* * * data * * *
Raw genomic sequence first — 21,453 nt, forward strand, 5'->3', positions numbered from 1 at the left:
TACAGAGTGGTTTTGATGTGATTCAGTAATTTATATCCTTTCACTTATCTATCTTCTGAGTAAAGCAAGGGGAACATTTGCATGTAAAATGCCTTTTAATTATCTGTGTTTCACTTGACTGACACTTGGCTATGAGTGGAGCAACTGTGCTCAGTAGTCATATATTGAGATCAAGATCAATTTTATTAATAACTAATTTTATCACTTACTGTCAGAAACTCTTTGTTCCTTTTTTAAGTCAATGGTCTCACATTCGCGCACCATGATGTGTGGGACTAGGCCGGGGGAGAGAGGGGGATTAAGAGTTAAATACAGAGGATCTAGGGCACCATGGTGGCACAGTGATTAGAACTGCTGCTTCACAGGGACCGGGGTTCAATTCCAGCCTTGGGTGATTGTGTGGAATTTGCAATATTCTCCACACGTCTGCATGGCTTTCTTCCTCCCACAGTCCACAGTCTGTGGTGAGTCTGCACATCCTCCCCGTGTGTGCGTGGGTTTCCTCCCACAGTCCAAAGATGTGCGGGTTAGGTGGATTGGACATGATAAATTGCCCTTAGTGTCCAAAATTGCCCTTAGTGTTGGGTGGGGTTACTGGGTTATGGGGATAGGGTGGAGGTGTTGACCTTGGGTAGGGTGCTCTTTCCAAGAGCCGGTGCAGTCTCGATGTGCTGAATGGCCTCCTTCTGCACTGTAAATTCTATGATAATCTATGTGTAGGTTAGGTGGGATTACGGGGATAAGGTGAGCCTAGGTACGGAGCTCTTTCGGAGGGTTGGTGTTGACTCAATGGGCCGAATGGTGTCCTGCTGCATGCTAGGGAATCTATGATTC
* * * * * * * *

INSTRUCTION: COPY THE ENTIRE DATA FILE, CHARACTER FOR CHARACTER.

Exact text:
Raw genomic sequence first — 21,453 nt, forward strand, 5'->3', positions numbered from 1 at the left:
TACAGAGTGGTTTTGATGTGATTCAGTAATTTATATCCTTTCACTTATCTATCTTCTGAGTAAAGCAAGGGGAACATTTGCATGTAAAATGCCTTTTAATTATCTGTGTTTCACTTGACTGACACTTGGCTATGAGTGGAGCAACTGTGCTCAGTAGTCATATATTGAGATCAAGATCAATTTTATTAATAACTAATTTTATCACTTACTGTCAGAAACTCTTTGTTCCTTTTTTAAGTCAATGGTCTCACATTCGCGCACCATGATGTGTGGGACTAGGCCGGGGGAGAGAGGGGGATTAAGAGTTAAATACAGAGGATCTAGGGCACCATGGTGGCACAGTGATTAGAACTGCTGCTTCACAGGGACCGGGGTTCAATTCCAGCCTTGGGTGATTGTGTGGAATTTGCAATATTCTCCACACGTCTGCATGGCTTTCTTCCTCCCACAGTCCACAGTCTGTGGTGAGTCTGCACATCCTCCCCGTGTGTGCGTGGGTTTCCTCCCACAGTCCAAAGATGTGCGGGTTAGGTGGATTGGACATGATAAATTGCCCTTAGTGTCCAAAATTGCCCTTAGTGTTGGGTGGGGTTACTGGGTTATGGGGATAGGGTGGAGGTGTTGACCTTGGGTAGGGTGCTCTTTCCAAGAGCCGGTGCAGTCTCGATGTGCTGAATGGCCTCCTTCTGCACTGTAAATTCTATGATAATCTATGTGTAGGTTAGGTGGGATTACGGGGATAAGGTGAGCCTAGGTACGGAGCTCTTTCGGAGGGTTGGTGTTGACTCAATGGGCCGAATGGTGTCCTGCTGCATGCTAGGGAATCTATGATTC